I was once again working on revisions for this story while visiting family on the Isle of Bute. At last, after a gap of nearly eighteen months, I got to meet up with my sister who lives furthest from me, and her twin made it for part of the visit too. Though we’ve not yet managed to have all four sisters and my mum together, we are hoping that day is not too far off. We had some lovely walks, a lot of laughs, and a few bottles of wine too.
Having not been aboard the Western Ferry which features most mornings on my Twitter feed for more than a year, I think I’ve gone through a whole book of tickets in the last six weeks. It was fabulous to meet up with my friend Mairibeth MacMillan – and we talked so much that once again we forgot to take a picture. And after re-arranging it several times, I finally got to have lunch with a more recent friend. Camilla Gordon-Lennox was one of two fabulous researchers I worked very closely with on HER HEART FOR A COMPASS. She shares my passion for all things historical, and has a genius knack for turning up obscure, eccentric characters that are so colourful you can’t quite believe they are real. We talked our way non-stop through a record-breaking four hour lunch, and I think we only just scratched the surface of what we wanted to say.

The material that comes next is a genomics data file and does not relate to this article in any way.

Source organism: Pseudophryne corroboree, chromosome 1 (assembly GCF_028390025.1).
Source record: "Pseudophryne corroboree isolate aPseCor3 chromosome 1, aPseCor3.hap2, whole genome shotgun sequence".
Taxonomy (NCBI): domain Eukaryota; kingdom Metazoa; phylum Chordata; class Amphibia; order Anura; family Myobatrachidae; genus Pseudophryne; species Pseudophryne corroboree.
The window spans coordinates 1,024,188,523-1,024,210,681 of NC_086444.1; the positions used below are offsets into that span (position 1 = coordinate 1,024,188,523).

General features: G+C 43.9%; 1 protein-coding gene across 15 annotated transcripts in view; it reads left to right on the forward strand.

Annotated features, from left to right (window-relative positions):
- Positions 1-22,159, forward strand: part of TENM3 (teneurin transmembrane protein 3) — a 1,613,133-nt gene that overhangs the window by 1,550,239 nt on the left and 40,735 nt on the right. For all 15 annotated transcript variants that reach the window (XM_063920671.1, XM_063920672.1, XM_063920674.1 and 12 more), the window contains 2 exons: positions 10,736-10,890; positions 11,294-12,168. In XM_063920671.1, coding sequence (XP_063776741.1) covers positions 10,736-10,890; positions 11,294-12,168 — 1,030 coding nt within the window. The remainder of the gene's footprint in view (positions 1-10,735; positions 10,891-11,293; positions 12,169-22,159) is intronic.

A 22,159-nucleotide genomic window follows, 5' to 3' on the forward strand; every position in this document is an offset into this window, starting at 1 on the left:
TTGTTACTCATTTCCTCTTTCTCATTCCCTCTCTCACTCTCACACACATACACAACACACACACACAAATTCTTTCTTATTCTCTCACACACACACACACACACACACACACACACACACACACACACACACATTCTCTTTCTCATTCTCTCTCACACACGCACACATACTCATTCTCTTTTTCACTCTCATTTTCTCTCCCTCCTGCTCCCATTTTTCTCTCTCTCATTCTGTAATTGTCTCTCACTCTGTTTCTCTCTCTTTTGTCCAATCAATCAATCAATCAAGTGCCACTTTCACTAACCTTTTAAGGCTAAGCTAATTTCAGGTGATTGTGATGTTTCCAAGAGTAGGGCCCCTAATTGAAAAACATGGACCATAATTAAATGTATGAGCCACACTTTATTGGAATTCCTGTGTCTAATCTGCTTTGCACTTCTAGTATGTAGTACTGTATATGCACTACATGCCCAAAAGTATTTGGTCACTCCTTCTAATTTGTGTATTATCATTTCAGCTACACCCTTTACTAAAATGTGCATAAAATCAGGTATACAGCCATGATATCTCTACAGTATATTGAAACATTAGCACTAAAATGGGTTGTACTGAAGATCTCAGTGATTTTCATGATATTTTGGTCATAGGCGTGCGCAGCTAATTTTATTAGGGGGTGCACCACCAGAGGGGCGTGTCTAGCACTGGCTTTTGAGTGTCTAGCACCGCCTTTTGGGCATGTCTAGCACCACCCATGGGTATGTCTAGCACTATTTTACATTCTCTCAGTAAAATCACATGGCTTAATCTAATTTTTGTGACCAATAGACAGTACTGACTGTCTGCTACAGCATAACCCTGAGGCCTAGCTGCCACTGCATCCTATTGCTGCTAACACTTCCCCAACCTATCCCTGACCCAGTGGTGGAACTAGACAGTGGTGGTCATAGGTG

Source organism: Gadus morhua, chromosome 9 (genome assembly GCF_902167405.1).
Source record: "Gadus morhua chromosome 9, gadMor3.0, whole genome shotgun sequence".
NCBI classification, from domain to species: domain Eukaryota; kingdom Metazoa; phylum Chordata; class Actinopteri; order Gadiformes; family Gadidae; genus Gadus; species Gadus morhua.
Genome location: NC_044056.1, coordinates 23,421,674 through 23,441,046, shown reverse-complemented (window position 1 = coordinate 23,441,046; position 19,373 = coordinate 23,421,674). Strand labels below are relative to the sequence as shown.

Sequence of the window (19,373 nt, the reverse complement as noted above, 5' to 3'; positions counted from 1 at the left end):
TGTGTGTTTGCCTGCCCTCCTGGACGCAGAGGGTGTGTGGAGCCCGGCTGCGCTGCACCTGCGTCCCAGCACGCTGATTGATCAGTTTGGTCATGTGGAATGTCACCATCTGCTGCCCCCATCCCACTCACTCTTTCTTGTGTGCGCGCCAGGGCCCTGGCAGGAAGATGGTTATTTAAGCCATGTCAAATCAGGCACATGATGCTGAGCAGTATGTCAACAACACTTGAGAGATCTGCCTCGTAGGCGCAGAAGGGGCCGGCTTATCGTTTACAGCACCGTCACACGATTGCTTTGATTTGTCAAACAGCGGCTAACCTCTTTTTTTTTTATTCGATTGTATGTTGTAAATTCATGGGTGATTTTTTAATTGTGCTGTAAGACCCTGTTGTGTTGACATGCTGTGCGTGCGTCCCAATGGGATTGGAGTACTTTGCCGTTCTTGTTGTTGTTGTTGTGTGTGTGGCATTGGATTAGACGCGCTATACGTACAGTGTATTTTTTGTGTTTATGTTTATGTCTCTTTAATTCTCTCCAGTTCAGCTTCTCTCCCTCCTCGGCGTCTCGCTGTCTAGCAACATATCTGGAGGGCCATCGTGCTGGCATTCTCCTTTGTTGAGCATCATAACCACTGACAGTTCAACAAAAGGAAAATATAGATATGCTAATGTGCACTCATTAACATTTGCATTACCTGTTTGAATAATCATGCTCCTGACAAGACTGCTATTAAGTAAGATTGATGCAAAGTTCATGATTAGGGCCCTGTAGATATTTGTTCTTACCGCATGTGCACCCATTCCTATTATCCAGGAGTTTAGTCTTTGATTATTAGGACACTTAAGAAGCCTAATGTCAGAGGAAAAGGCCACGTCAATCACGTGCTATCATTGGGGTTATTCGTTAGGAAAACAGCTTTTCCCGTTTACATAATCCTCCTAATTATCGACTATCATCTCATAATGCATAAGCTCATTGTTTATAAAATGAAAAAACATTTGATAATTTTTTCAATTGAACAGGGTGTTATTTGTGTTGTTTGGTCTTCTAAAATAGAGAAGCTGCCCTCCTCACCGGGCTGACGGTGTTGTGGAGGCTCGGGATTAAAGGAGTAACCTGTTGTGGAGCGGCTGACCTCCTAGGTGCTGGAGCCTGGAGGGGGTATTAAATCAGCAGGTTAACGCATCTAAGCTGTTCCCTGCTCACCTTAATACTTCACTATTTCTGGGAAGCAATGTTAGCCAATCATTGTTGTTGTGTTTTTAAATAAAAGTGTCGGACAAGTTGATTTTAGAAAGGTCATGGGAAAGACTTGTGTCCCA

Whew! And in-between all of that there’s been my garden, which turns into a jungle overnight, it seems to me, if I turn my back on it. So far I’ve had bumper crops of salad, radish and spinach, and my tomatoes and cucumbers are looking good. The chillies are not so happy, because they want sun – don’t we all. The Scottish ‘summer’ weather is already getting me down, with endless driech, midgie-ridden rainy days, but the result is a very lush and green place. We have tons of birdies nesting, and this year I’ve put out lots more bird baths for them. Whenever I feel life is getting to me, I sit in my garden and watch them taking a drink or a bath, and remember the important things in life.
Which leads me to the final thing I want to share, and it’s the cover of THE EARL WHO SEES HER BEAUTY, the first in my REVELATIONS OF THE CARSTAIRS SISTERS duet. Here is the blurb from the back of the book:
Prudence Carstairs knows her scars leave her with no romantic prospects—instead, she’s content revolutionising her employer’s home with her technological marvels. Then he unexpectedly perishes, and his mysterious younger brother, dashing Dominic Thorburn, reluctantly takes over. In the new earl, Prudence finally finds someone who meets her gaze without flinching. Might he see the beautiful, intelligent woman beyond her scars?
The fabulous art department were keen to stay as close to my description of Prudence as possible. I think they’ve done an absolutely amazing job, but I’d love to know what you think?